Most of my reading is from the Cybils nominated books.
My category is Middle Grade Speculative Fiction. Thank goodness I belong to two spectacular library systems, King County (kcls) and Seattle, so I can get a lot of the books.
Esme's Wish, Elizabeth Foster. This was a great portal world fantasy. At first Esme's resistance to her father's marriage seemed childish, but her new in-laws soon proved her right. Luckily she could escape to her mother's workplace, where caring friends taught her to trust and accept trust. Oh, and to defeat an evil magician who planned to destroy the world. That.
Aru Shah and the End of Time, Roshani Chokshi. Although Aru didn't appeal to me at first (her main ambition is to join the bully group at school, instead of getting bullied by her), her adventures and her friendship with her soul-sister helped me appreciate her while I had fun watching her think and wriggle her way out of various adventures. This does a good job of catching the Percy Jackson spirit of myth-based adventures and snarky kid protagonists.
Connect the Scotts, Evan Munday. This was a fun mystery, but I found myself groping for information obviously contained in the first books (even the author wonders why I'd be here for the first time). It also relies on incredibly stupid cops with a distain for evidence. The dead kids each get their own book, so I didn't mind that most of them blurred into the background, and October's independence was a great boon.
The Second Story, Neil Patrick Harris. I read the wrong one! This is the current and eligible one. I like the five kids and enjoyed seeing more of the escape artist and a new member of her dad's old troop. The villains are farcical enough that I don't worry about anyone's safety and the tricks are good fun.
Money Jane, T. K. Riggins. Having missed the first book, I was a little fuzzy on some of the details -- are the kids in magical high school or magical college? How much was I supposed to know? Kes was a strong character, and I enjoyed watching him manage various problems with grace and gravitas, from the teasing of his fellow students to his hopeless crush to his feats of strength. I'm a bit grumpy that the book ended right before the results of the big contest were announced.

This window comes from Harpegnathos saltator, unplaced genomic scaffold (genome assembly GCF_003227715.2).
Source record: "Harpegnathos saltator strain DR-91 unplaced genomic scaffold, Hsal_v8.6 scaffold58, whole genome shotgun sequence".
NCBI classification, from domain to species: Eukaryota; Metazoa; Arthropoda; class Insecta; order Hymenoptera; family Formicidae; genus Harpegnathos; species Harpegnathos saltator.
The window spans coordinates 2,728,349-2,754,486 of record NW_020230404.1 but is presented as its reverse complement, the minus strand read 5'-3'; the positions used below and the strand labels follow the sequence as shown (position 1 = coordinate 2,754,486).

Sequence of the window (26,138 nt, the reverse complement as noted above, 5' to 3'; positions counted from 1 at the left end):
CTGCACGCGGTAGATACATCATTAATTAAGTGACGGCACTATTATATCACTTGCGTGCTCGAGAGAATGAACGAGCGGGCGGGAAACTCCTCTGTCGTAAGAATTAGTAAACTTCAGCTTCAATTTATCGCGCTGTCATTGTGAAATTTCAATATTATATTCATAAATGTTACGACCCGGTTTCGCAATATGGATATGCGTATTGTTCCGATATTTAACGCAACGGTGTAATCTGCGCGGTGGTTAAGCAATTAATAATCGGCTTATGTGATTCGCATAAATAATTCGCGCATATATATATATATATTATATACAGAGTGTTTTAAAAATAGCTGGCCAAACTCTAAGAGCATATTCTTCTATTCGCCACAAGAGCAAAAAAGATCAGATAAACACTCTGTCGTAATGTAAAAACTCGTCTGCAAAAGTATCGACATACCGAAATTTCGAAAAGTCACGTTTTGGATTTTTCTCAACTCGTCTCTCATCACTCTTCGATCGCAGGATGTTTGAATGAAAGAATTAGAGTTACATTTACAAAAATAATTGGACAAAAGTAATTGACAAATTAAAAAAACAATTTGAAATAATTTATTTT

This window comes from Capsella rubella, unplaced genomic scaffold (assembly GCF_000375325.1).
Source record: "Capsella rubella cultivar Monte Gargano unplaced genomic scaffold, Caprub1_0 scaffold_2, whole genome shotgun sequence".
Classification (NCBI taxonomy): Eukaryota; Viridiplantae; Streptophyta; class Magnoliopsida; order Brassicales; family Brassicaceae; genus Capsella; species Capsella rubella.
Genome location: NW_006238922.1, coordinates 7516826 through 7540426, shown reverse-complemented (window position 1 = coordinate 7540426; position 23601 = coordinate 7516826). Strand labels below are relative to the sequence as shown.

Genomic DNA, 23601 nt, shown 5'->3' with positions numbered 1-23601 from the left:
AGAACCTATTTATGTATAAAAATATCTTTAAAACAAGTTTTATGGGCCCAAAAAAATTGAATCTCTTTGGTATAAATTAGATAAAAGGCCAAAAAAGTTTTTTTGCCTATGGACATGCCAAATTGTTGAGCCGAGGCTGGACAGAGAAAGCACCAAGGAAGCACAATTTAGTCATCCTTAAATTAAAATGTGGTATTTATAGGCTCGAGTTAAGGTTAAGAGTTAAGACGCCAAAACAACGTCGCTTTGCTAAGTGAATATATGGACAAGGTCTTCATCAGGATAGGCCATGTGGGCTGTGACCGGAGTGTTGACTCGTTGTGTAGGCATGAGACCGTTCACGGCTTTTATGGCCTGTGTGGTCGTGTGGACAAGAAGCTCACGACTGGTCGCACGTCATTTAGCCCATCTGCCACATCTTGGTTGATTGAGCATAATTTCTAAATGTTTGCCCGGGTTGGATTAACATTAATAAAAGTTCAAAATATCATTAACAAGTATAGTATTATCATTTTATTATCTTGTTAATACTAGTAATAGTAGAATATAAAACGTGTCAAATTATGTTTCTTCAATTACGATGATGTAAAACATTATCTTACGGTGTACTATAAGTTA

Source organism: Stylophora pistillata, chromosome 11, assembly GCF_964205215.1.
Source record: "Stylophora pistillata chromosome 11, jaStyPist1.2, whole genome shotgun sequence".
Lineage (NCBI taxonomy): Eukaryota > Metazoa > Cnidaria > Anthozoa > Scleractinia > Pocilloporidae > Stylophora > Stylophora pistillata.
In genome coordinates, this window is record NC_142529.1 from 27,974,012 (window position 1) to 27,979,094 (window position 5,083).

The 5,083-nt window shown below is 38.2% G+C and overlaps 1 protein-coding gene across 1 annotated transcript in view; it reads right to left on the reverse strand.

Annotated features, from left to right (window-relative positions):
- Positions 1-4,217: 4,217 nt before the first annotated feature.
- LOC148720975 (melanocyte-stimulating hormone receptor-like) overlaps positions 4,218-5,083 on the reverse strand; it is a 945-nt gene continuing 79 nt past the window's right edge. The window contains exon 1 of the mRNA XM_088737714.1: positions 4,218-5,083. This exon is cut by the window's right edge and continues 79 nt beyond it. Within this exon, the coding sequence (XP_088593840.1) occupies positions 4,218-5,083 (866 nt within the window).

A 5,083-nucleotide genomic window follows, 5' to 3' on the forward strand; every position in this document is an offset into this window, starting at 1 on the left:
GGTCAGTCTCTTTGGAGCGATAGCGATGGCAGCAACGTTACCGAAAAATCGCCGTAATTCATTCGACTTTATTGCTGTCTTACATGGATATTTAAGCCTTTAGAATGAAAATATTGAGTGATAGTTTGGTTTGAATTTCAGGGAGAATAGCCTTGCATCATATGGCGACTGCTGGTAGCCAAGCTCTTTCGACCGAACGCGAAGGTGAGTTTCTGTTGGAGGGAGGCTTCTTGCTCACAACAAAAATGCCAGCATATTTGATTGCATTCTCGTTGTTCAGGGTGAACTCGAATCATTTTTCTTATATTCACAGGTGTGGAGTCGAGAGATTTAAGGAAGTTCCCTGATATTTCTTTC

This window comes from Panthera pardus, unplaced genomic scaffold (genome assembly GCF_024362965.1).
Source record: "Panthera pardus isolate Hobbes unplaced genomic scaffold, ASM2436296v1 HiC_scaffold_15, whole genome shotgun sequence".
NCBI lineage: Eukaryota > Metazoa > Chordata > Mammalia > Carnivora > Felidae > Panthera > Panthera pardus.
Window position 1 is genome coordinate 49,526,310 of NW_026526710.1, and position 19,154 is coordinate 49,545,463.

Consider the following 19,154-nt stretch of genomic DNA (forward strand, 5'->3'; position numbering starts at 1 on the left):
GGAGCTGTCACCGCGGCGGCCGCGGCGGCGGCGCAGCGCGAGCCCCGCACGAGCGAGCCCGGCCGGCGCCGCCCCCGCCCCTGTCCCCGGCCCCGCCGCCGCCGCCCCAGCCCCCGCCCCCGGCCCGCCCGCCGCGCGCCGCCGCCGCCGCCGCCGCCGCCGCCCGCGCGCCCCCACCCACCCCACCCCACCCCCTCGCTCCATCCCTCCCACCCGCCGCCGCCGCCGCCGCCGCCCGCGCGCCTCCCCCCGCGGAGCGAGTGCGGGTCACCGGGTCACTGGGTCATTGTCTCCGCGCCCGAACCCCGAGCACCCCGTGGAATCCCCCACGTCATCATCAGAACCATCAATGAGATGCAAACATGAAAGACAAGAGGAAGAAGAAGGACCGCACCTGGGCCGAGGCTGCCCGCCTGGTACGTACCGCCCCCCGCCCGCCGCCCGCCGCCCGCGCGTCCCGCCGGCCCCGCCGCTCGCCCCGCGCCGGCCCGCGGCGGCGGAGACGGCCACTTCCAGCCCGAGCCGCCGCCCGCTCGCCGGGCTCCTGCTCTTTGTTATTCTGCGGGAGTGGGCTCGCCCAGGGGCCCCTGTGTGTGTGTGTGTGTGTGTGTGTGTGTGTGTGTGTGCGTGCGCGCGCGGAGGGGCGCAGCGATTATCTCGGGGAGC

The Storm Runner, J.C. Cervantes. Sarcastic kid rounds up some buddies and battles the gods! This is a genre now, I guess. Another fun read, and I liked the boy's family and the nebulous position of his companion, whose loyalty is doubted for quite a while. It started with some tropes that annoy me -- mom announces the end of a great homeschooling year with a surprise and immediate start at a school full of bullies (and then joins the school in yelling at the boy for being bullied) but luckily he heads off to California to save the world and we move on quickly.
Dactyl Hill Squad, Daniel Jose Older. Civil War history -- with dinosaurs! Our hero discovers she is a dino-whisperer, which helps when her New York orphanage is burned down during anti-Black riots and evil conspirators kidnap many of her friends to sell as slaves. Our only concern is what giant dinosaur is left to reveal in the rest of the books?
The Darkness in Lee's Closet and the Other's Waiting There, Roy Schwartz. A mix of allegory and adventure as a girl searches for her dead father in the land she discovers while grieving him. Her new friends help her discover her own strengths and the nature of death and loss while also defeating armies and evil conformist cities.
The Dastardly Plot, Christopher Healy. In a slightly steampunk past set around an imaginary 1880's New York Worlds Fair a girl must deal with the misogyny of Edison, Bell, and other inventors as well as the evil plan of a spurned scientist. Luckily she has her mom, a new friend, and maybe some robots to help. It's got great pacing and a good sense of timing, including callbacks and repeated jokes.
The Snow Witch, Rosie Boyes. A boy and his sister find a lost relative just in time to get caught up in a 100 year old curse that may circle around to grab them as well. The narrative switches back between the original curse and the modern kids. I liked a lot of the language although the author tends to tell me how the kdis are feeling right after they have shown me.